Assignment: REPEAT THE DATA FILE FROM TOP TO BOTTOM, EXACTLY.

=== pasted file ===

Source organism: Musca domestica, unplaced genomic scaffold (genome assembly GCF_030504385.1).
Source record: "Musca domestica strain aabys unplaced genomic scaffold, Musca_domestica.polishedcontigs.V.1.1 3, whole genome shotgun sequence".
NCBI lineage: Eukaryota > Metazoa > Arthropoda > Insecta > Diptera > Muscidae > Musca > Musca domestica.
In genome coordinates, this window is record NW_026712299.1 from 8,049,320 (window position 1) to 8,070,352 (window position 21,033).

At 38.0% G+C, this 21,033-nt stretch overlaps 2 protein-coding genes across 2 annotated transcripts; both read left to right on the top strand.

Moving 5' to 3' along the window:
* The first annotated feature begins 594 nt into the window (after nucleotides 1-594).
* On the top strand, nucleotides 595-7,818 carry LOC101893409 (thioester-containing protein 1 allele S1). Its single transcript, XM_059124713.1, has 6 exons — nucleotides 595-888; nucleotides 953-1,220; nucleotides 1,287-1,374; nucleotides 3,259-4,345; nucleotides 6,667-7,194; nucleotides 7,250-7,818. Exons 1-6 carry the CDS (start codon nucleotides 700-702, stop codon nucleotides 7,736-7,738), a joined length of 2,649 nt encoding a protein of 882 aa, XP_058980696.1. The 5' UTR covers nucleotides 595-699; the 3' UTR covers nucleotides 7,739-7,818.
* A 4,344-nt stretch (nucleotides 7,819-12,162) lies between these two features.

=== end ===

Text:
Source organism: Musca domestica, unplaced genomic scaffold (genome assembly GCF_030504385.1).
Source record: "Musca domestica strain aabys unplaced genomic scaffold, Musca_domestica.polishedcontigs.V.1.1 3, whole genome shotgun sequence".
NCBI lineage: Eukaryota > Metazoa > Arthropoda > Insecta > Diptera > Muscidae > Musca > Musca domestica.
In genome coordinates, this window is record NW_026712299.1 from 8,049,320 (window position 1) to 8,070,352 (window position 21,033).

At 38.0% G+C, this 21,033-nt stretch overlaps 2 protein-coding genes across 2 annotated transcripts; both read left to right on the top strand.

Moving 5' to 3' along the window:
* The first annotated feature begins 594 nt into the window (after nucleotides 1-594).
* On the top strand, nucleotides 595-7,818 carry LOC101893409 (thioester-containing protein 1 allele S1). Its single transcript, XM_059124713.1, has 6 exons — nucleotides 595-888; nucleotides 953-1,220; nucleotides 1,287-1,374; nucleotides 3,259-4,345; nucleotides 6,667-7,194; nucleotides 7,250-7,818. Exons 1-6 carry the CDS (start codon nucleotides 700-702, stop codon nucleotides 7,736-7,738), a joined length of 2,649 nt encoding a protein of 882 aa, XP_058980696.1. The 5' UTR covers nucleotides 595-699; the 3' UTR covers nucleotides 7,739-7,818.
* A 4,344-nt stretch (nucleotides 7,819-12,162) lies between these two features.